In Milwaukee, meanwhile, the search continues. With Loney off the market, the Brewers are more likely to acquire a first baseman via trade, and while the options are not limited to the Mets, the fact that Milwaukee GM Doug Melvin and New York GM Sandy Alderson met multiple times during the Winter Meetings says that that the sides see the opportunity for a fit. The Mets have Ike Davis, Lucas Duda and Daniel Murphy, all of whom can play first base, and all of whom have appeared in trade rumors. The Mets proposes a swap of Davis for right-hander Tyler Thornburg this week, but the Brewers turned it down and manager Ron Roenicke told reporters that Thornburg has the inside track on Milwaukee’s No. 5 starter job.
Among the numerous other first baseman potentially available in trades are Mike Carp of the Red Sox, Adam Dunn of the White Sox, Mitch Moreland of the Rangers and Justin Smoak of the Mariners. Smoak set career highs in on-base percentage and slugging percentage last season but now finds himself part of a crowded field in Seattle, where Hart and Morrison are both coming back from knee injuries and expected to move around between first base, left field and DH.
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Brewers general manager Doug Melvin had one final sit-down with Mets GM Sandy Alderson before departing the Walt Disney World Swan & Dolphin Resort on Thursday, continuing a search for a first baseman that was not resolved during these Winter Meetings.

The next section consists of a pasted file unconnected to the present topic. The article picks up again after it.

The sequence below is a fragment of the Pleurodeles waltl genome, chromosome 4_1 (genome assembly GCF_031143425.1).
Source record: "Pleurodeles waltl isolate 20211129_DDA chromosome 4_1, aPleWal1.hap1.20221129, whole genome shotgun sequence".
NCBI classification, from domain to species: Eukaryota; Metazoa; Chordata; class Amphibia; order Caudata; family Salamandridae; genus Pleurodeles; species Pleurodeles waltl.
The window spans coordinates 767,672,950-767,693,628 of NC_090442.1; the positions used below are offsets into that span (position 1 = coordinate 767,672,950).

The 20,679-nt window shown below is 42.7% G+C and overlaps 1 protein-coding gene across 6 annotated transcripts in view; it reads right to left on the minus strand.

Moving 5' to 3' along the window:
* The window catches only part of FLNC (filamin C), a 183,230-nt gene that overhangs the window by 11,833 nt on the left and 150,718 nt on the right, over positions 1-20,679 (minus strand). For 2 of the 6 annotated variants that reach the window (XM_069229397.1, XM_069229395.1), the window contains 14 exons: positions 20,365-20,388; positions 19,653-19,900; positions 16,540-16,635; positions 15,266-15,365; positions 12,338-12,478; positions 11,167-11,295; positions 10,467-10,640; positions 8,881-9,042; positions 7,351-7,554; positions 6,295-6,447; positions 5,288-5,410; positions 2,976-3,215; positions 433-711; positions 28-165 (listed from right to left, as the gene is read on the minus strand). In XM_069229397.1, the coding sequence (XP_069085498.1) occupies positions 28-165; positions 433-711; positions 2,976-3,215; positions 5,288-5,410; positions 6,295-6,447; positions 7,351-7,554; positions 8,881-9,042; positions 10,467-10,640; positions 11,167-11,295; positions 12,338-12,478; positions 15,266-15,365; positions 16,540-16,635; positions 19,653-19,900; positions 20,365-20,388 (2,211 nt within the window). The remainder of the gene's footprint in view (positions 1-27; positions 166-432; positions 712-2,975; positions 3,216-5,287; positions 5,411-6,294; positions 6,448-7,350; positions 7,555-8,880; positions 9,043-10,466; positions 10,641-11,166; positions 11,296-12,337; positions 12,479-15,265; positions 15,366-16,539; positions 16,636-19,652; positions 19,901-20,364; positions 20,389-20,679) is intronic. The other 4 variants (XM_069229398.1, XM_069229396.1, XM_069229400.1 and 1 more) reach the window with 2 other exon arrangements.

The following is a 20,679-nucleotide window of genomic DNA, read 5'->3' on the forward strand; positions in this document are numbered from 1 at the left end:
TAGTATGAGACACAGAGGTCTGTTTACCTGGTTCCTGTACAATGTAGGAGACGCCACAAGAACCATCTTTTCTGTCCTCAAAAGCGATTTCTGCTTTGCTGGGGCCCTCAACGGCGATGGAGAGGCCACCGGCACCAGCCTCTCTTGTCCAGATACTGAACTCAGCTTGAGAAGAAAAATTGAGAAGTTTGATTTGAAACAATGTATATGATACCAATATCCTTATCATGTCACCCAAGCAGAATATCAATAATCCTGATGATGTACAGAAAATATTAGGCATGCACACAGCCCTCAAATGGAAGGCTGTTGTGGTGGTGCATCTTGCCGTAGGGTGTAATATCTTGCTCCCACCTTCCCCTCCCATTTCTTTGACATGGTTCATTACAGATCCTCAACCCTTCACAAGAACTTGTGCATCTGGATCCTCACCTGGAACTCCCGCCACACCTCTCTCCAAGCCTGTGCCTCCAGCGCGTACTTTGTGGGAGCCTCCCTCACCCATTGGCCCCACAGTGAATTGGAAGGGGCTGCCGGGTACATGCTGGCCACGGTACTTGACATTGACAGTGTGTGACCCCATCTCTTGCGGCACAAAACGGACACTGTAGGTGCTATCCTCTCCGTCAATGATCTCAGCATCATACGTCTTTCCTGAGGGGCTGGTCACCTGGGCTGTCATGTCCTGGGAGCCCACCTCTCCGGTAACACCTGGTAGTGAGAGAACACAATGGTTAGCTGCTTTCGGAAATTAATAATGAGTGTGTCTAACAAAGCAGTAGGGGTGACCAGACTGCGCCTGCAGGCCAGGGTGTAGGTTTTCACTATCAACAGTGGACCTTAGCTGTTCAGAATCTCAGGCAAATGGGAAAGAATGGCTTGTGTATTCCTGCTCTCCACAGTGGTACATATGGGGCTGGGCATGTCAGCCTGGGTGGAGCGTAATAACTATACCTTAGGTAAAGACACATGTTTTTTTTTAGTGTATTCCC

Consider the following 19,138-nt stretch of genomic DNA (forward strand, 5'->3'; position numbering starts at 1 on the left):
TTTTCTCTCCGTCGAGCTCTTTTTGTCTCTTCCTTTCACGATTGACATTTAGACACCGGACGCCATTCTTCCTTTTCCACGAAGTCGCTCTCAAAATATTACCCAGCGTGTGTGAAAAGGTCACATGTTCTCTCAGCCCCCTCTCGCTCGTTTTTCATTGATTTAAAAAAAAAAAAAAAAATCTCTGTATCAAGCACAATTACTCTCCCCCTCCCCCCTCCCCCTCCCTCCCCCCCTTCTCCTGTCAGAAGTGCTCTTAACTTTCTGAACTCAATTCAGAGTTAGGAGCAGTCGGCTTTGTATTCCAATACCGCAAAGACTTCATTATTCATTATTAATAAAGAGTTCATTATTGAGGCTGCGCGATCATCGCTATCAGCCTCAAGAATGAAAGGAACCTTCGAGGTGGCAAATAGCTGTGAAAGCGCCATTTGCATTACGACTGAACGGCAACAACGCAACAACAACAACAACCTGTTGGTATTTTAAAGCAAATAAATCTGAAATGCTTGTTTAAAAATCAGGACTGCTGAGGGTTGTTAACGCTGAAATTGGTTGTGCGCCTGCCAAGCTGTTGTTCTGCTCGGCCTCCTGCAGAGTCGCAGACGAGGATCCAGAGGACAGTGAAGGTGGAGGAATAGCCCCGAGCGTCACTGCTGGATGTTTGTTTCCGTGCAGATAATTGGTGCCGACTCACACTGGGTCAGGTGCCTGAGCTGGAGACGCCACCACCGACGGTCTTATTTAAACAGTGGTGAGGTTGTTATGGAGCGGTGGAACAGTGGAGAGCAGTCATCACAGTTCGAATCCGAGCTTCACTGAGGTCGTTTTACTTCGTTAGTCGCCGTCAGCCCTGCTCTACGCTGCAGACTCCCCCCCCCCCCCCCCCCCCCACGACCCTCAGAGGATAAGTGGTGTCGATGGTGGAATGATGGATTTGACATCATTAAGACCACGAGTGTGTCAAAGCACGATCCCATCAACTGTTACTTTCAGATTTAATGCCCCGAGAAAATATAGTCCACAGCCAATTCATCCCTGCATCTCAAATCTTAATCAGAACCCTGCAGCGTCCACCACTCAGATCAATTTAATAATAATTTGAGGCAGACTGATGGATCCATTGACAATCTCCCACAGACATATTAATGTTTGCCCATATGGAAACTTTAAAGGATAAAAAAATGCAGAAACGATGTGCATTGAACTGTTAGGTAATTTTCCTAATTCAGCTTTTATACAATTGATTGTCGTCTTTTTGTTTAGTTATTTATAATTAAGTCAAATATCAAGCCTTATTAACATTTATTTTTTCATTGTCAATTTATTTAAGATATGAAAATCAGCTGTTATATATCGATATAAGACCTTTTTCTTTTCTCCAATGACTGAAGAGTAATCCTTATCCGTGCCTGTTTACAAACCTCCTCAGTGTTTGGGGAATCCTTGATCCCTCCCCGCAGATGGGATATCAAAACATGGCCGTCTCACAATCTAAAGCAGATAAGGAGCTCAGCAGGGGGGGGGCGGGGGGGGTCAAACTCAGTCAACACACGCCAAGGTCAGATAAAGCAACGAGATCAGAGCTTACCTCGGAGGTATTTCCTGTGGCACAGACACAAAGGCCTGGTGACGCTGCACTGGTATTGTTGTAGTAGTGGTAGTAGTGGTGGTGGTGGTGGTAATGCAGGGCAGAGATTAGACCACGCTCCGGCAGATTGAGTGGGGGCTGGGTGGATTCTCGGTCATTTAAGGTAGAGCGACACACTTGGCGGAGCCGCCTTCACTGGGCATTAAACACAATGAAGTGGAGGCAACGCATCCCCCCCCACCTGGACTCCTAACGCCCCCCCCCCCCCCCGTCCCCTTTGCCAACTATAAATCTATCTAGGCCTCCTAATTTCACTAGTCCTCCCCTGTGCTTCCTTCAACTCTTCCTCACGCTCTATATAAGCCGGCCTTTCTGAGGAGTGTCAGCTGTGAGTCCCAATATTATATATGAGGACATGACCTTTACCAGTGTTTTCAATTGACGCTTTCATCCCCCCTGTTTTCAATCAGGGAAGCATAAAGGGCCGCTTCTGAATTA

“You filter through all the things. That’s what happens a lot of times here,” Melvin said. “If you don’t accomplish things, at least you bring them to a head or eliminate ideas or thoughts that you might have come here with.”
One idea — re-signing Corey Hart — was eliminated this week. He spurned the Brewers’ offer for a more lucrative contract with the Mariners.
Hart was the Brewers’ top Winter Meetings target, but not the club’s only target. Melvin did not dismiss the notion of pursuing a deal with the top available free agent first baseman, James Loney, whose representatives reached out on Wednesday. The Pirates and Rays are also reportedly in talks with Loney, and the asking price is high.
The Brewers are also active in trade talks about first basemen, including those discussions with Alderson and the Mets that began back at the GM Meetings last month. The Mets have a surplus, with arbitration-eligible Ike Davis and Lucas Duda both popping up in rumors. The Mets this week asked the Brewers for right-hander Tyler Thornburg, but the 25-year-old is currently ticketed for Milwaukee’s fifth starter slot. The Brewers have some other relatively advanced pitching prospects, so talks have continued.
Asked about the chances of a trade versus a free agent signing, Melvin said, “They’re both possibilities.”
He is remaining patient.
“Sometimes, the timing, we don’t control that all the time,” he said. “I guess you can if you want to overpay or you want to do something stupid, like things that happen early sometimes. I think we’ll get somebody. I’m not overly worried at this time, but that’s my demeanor, I guess.
“I like our team. I like the idea that we have guys at every position [but first base]. Our focus is on one area, and it’s just unfortunate that the availability is not as great as what you would like it to be.”
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If there was a shared message Wednesday from Brewers general manager Doug Melvin and new Seattle Mariner Corey Hart it was this:
No hard feelings.
“I can’t get into specifics right now,” Hart said in a text message after agreeing to a one-year deal with Seattle, “but this was a family decision based on a lot of factors. The Mariners showed they were sincerely interested and made a strong push. And I get a chance to DH some while still having Spring Training in Arizona near home.